Notices
Results 1 to 10 of 10

Thread: reusing junkyard CRT monitor lectron guns as harassment weapons?

  1. #1 reusing junkyard CRT monitor lectron guns as harassment weapons? 
    Junior Member
    Join Date
    Feb 2014
    Posts
    2
    I've been hearing strange rumors that a certain group of unethical engineers have been going around and secretly installing the electron guns from out of CRT monitors behind the walls of other people's offices to harass them while working. Is this possible? I realize that CRT's normally have lead glass, etc... but what if they removed it and just used the gun? The office I work in seem to have a strange electronics sound and the feeling of pelted on your skin by something at random times during the day... how would you detect free electrons pinging you from inside a wall? A Geiger counter don't seem to measure electrons below a certain electron Volts level?? What about secondary radiation from electrons striking something outside of a vaccum, etc?

    take a look at this experiment:
    Ion Ray Gun - YouTube


    What is making the crookes radiometer wheel turn? its behind a piece of glass there's no way atoms could be bouncing off of the pads to turn the wheel; and is not getting hit by visual light photons from the gun? it doesn't look like electrostatic charge to me from the youtube video... I looks more like little particles pinging off of something and can somehow go through a piece of glass?

    I was thinking maybe some of the electrons can get through the air without ionizing them and hit the radiometer glass cause it to fluoresce the glass creating x-ray photons that cause the heating to turn the radiometer???
    Reply With Quote  
     

  2. #2  
    Senior Member
    Join Date
    Jan 2014
    Location
    out there
    Posts
    306
    Free electrons in air?

    Here`s a better one How to recharge a battery
    Reply With Quote  
     

  3. #3  
    Junior Member
    Join Date
    Feb 2014
    Posts
    2
    Free electrons... sure why not....its my understanding that beta particles can travel a few meters in the air?
    so what if it ionizes a few air molecules along the way... the point is that its a harassment weapon that nobody can detect...
    except for the annoying ionizing hum sound it makes... I'm guessing the old electron gun would need to be put inside another tube by blowing a glass jar doped with Beryllium and vacuum sealed....maybe add in some Xenon gas so it emits VUV ultraviolet that is impossible for anybody to detect since they don't sell cheap meters to detect it for under 5,000 dollars...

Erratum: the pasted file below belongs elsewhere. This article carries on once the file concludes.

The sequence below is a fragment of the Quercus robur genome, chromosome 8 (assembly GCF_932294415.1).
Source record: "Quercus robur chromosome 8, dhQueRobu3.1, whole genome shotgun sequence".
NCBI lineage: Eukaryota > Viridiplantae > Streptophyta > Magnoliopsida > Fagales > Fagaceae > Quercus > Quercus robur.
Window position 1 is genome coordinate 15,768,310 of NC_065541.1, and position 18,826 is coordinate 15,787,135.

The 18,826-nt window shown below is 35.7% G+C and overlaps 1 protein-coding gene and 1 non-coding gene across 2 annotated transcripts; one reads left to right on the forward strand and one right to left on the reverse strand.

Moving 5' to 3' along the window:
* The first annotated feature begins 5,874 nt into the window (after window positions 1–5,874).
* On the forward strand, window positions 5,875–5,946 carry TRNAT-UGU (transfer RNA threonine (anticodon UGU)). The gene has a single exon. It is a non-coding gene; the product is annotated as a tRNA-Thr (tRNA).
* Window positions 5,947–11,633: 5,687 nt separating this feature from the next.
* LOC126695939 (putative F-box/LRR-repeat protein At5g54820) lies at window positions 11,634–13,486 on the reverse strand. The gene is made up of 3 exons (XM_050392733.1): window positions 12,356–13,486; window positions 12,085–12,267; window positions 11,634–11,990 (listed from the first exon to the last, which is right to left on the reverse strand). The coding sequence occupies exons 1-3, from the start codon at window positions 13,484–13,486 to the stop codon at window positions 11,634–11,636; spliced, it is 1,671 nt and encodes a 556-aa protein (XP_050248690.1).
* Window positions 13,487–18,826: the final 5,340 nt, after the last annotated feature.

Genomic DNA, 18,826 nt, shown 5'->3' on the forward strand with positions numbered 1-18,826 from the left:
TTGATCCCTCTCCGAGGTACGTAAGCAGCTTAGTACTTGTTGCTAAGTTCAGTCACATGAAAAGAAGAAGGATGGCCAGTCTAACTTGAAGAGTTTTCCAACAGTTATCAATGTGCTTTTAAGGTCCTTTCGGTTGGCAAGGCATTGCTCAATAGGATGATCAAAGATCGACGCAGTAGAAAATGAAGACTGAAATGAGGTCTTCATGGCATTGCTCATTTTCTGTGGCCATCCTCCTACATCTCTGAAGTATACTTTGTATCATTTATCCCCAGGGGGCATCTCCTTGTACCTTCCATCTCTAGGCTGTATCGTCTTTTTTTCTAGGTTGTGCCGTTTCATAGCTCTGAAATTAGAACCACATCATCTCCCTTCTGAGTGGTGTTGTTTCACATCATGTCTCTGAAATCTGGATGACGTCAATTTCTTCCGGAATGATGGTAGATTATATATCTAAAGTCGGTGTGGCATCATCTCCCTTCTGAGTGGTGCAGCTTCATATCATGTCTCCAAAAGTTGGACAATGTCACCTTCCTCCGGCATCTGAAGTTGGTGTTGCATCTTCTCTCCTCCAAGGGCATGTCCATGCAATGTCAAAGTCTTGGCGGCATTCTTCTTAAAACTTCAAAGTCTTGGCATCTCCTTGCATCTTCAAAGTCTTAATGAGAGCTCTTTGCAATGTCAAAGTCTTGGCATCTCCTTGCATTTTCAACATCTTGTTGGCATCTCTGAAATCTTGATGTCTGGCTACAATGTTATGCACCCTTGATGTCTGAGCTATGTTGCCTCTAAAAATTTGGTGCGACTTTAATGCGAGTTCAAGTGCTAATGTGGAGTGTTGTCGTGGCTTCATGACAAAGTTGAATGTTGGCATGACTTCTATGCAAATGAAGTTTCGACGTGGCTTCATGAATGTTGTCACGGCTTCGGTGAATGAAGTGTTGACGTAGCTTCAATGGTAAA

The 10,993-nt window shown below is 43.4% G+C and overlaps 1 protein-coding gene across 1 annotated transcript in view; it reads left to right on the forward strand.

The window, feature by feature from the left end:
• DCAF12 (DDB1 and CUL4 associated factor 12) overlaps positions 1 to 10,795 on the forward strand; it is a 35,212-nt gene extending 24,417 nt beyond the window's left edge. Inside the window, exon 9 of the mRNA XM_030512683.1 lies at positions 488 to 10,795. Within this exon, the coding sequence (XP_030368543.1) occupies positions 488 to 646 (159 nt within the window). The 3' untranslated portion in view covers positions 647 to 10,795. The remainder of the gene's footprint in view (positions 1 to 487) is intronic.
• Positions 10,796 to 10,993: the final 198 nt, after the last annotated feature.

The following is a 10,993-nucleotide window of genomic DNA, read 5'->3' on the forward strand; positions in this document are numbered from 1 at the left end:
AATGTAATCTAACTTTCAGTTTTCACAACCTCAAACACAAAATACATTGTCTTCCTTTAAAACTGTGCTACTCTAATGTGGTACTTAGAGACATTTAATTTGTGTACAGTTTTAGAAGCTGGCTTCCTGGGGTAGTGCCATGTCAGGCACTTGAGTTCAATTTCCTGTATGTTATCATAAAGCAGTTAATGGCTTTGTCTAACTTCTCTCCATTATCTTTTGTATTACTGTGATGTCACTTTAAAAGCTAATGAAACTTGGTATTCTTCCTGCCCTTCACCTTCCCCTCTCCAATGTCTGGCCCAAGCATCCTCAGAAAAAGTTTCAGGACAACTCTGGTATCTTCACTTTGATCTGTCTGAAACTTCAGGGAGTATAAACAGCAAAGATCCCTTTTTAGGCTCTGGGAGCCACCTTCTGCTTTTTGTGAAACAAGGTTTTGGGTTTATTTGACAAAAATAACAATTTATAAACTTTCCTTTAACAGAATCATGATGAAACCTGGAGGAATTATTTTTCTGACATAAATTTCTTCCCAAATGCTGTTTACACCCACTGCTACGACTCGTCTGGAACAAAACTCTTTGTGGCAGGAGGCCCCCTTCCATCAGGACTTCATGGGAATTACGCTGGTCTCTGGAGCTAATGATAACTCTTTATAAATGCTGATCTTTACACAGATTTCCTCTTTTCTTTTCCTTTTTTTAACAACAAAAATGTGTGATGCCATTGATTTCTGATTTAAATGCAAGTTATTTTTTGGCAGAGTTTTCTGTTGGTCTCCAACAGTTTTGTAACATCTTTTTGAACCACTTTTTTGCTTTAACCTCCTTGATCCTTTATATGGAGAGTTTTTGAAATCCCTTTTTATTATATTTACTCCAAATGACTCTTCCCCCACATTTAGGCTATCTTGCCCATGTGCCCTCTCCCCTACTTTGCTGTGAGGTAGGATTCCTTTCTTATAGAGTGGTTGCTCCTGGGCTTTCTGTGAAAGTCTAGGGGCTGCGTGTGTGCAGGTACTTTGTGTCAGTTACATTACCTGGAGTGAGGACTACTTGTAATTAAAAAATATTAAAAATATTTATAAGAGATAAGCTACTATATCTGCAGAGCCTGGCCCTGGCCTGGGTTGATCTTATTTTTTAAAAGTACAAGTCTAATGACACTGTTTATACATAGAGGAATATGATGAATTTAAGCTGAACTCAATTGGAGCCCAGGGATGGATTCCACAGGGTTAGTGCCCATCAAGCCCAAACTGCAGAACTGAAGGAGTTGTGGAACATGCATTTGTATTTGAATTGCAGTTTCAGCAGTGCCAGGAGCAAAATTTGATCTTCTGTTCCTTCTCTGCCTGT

I'm wondering how might you retrofit the electron gun into emiting soft-xrays in the 10Kev range instead of low end VUV?
    Reply With Quote  
     

  4. #4  
    Senior Member
    Join Date
    Jan 2013
    Posts
    354
    Quote Originally Posted by squirrelmonger View Post
    Free electrons... sure why not....its my understanding that beta particles can travel a few meters in the air?
    so what if it ionizes a few air molecules along the way... the point is that its a harassment weapon that nobody can detect...
    except for the annoying ionizing hum sound it makes... I'm guessing the old electron gun would need to be put inside another tube by blowing a glass jar doped with Beryllium and vacuum sealed....maybe add in some Xenon gas so it emits VUV ultraviolet that is impossible for anybody to detect since they don't sell cheap meters to detect it for under 5,000 dollars...

    I'm wondering how might you retrofit the electron gun into emiting soft-xrays in the 10Kev range instead of low end VUV?
    There are several problems with the above discussion. Let's start with minor stuff, with the characteristics of the types of cathodes actually used in CRTs. These are oxide-coated "Wehnelt" type cathodes. The oxides lower the surface work function to improve emissivity. They work great, but are easily poisoned. By air. And humidity. Emission would drop very quickly when operated in a non-vacuum. You could compensate to a degree by increasing the heater temperature, but at the expense of a precipitous drop in lifetime.

    More seriously, the figure of a several-meter range for betas is not some sort of physical constant; surely you must understand that it is a function of energy. A 1MeV beta has a range of about 3-4 meters. In this energy range, we can pretend that the range is linear with energy. Thus, a 100keV beta will travel less than a meter, and a 10keV beta will travel centimeters. And that's in air. A wall will block it.

    As a weapon of mass destruction or mass irritation, a CRT electron gun fails miserably. No one is using such a thing for that purpose. You have fallen for another internet urban legend.